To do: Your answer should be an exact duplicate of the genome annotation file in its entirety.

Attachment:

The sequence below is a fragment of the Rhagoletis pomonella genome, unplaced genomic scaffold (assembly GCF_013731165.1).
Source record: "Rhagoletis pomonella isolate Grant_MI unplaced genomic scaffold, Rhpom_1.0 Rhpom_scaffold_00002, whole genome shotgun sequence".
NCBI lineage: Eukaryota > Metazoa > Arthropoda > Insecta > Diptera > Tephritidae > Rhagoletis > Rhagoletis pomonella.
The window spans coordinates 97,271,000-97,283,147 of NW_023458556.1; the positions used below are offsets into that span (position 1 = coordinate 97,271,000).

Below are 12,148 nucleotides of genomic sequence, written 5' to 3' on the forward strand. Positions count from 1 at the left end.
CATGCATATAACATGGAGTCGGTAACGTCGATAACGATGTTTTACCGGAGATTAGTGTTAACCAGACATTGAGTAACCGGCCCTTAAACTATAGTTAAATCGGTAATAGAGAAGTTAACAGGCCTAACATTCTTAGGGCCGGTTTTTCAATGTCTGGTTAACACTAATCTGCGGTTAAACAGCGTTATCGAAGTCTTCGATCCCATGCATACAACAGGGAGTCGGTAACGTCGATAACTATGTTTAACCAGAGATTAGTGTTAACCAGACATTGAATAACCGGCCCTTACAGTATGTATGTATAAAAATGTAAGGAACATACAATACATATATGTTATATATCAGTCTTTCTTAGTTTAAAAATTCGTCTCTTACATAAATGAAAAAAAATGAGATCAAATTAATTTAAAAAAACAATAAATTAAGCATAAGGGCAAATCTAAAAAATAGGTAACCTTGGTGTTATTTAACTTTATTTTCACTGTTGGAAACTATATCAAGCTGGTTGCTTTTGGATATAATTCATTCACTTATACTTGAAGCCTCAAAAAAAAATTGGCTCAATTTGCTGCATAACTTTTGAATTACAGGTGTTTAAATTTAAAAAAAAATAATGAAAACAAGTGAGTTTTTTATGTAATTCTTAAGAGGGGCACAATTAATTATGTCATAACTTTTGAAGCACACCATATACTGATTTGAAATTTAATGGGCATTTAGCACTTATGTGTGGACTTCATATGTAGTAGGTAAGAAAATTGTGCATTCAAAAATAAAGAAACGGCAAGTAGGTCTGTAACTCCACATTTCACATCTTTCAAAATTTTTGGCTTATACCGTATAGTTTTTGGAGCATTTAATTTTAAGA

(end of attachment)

The sequence below is a fragment of the Rhagoletis pomonella genome, unplaced genomic scaffold (assembly GCF_013731165.1).
Source record: "Rhagoletis pomonella isolate Grant_MI unplaced genomic scaffold, Rhpom_1.0 Rhpom_scaffold_00002, whole genome shotgun sequence".
NCBI lineage: Eukaryota > Metazoa > Arthropoda > Insecta > Diptera > Tephritidae > Rhagoletis > Rhagoletis pomonella.
The window spans coordinates 97,271,000-97,283,147 of NW_023458556.1; the positions used below are offsets into that span (position 1 = coordinate 97,271,000).

Below are 12,148 nucleotides of genomic sequence, written 5' to 3' on the forward strand. Positions count from 1 at the left end.
CATGCATATAACATGGAGTCGGTAACGTCGATAACGATGTTTTACCGGAGATTAGTGTTAACCAGACATTGAGTAACCGGCCCTTAAACTATAGTTAAATCGGTAATAGAGAAGTTAACAGGCCTAACATTCTTAGGGCCGGTTTTTCAATGTCTGGTTAACACTAATCTGCGGTTAAACAGCGTTATCGAAGTCTTCGATCCCATGCATACAACAGGGAGTCGGTAACGTCGATAACTATGTTTAACCAGAGATTAGTGTTAACCAGACATTGAATAACCGGCCCTTACAGTATGTATGTATAAAAATGTAAGGAACATACAATACATATATGTTATATATCAGTCTTTCTTAGTTTAAAAATTCGTCTCTTACATAAATGAAAAAAAATGAGATCAAATTAATTTAAAAAAACAATAAATTAAGCATAAGGGCAAATCTAAAAAATAGGTAACCTTGGTGTTATTTAACTTTATTTTCACTGTTGGAAACTATATCAAGCTGGTTGCTTTTGGATATAATTCATTCACTTATACTTGAAGCCTCAAAAAAAAATTGGCTCAATTTGCTGCATAACTTTTGAATTACAGGTGTTTAAATTTAAAAAAAAATAATGAAAACAAGTGAGTTTTTTATGTAATTCTTAAGAGGGGCACAATTAATTATGTCATAACTTTTGAAGCACACCATATACTGATTTGAAATTTAATGGGCATTTAGCACTTATGTGTGGACTTCATATGTAGTAGGTAAGAAAATTGTGCATTCAAAAATAAAGAAACGGCAAGTAGGTCTGTAACTCCACATTTCACATCTTTCAAAATTTTTGGCTTATACCGTATAGTTTTTGGAGCATTTAATTTTAAGA